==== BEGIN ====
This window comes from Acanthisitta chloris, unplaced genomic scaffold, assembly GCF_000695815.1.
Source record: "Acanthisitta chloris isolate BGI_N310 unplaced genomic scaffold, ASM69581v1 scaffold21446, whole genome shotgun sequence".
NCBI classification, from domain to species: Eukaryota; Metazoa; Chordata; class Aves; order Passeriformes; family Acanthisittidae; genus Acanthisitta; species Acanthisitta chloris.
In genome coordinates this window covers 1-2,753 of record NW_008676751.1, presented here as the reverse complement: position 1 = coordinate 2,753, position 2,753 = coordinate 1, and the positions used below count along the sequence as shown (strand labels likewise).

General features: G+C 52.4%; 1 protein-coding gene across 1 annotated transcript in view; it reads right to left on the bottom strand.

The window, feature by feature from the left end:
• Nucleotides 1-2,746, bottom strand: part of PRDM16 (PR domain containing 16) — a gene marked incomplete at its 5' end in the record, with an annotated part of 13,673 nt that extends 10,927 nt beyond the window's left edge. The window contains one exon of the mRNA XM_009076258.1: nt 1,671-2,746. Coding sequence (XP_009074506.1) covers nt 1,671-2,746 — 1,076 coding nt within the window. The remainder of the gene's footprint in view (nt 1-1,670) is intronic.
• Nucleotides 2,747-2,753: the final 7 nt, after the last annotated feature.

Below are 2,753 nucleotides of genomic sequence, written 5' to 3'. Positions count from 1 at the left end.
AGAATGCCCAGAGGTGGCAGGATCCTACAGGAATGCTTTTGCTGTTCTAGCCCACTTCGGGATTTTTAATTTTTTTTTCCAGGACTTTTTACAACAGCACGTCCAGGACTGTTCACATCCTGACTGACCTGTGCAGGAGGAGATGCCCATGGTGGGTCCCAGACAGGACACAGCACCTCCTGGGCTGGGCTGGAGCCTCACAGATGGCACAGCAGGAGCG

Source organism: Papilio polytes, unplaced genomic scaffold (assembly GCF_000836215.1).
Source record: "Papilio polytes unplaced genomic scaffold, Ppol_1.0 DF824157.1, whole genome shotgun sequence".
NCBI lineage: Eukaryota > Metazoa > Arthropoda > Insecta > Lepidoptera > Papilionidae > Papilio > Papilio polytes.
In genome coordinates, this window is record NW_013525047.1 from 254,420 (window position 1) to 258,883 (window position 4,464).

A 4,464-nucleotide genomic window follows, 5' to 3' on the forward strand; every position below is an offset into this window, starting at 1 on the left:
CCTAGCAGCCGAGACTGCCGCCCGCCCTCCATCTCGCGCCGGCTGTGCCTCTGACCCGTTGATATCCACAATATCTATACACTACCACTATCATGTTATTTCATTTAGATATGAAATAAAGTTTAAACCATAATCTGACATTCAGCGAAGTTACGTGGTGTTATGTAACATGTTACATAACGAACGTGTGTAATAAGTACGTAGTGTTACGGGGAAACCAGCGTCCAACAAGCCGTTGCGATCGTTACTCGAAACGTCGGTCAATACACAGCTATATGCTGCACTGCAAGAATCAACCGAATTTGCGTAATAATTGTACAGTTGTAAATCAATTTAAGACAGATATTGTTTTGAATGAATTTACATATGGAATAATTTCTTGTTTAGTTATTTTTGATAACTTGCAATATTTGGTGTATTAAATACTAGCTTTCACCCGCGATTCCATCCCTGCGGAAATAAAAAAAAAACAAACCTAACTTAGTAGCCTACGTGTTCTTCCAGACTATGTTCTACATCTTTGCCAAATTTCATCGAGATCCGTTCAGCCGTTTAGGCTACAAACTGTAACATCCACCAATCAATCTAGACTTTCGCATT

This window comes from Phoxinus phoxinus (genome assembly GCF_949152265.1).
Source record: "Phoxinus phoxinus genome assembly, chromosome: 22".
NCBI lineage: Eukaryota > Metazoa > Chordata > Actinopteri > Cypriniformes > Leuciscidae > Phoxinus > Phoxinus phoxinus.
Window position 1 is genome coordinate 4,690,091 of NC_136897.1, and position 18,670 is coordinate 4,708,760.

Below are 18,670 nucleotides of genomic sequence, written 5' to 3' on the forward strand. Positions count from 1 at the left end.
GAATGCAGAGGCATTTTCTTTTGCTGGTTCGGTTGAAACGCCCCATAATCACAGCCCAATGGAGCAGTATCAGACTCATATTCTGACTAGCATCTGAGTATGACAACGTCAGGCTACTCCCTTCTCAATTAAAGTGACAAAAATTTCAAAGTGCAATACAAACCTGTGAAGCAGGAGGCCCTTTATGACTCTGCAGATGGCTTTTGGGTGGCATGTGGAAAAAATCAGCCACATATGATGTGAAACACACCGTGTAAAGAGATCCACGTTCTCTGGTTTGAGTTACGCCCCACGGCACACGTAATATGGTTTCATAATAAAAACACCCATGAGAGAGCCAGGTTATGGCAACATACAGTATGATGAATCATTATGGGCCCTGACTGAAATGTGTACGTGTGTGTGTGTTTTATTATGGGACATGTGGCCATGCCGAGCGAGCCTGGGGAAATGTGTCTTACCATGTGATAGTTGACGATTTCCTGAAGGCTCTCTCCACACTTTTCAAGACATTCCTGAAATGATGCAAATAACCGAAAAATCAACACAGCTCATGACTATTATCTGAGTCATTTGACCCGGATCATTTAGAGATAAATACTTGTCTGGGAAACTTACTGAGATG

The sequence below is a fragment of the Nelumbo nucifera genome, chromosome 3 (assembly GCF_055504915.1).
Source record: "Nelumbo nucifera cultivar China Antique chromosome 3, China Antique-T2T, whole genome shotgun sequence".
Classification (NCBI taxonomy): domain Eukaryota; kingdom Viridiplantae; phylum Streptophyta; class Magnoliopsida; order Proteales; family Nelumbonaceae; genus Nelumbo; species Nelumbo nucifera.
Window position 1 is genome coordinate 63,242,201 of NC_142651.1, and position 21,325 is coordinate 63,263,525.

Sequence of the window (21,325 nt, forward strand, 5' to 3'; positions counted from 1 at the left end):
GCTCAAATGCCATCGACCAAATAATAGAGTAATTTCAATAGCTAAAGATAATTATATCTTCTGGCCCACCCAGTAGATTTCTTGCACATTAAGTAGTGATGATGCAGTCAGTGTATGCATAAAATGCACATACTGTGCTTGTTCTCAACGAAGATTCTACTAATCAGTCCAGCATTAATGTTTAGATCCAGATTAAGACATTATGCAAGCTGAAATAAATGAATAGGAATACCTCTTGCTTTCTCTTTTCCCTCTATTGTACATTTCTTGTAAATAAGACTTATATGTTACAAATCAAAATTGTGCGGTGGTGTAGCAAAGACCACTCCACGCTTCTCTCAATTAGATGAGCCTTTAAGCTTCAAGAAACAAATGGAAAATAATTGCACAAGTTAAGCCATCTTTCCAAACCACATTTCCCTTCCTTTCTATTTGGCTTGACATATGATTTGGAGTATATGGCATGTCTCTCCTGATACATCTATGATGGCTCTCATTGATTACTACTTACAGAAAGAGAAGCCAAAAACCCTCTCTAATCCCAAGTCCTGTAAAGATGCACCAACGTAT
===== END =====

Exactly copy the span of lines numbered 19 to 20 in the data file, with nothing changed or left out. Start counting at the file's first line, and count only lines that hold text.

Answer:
NCBI lineage: Eukaryota > Metazoa > Chordata > Actinopteri > Cypriniformes > Leuciscidae > Phoxinus > Phoxinus phoxinus.
Window position 1 is genome coordinate 4,690,091 of NC_136897.1, and position 18,670 is coordinate 4,708,760.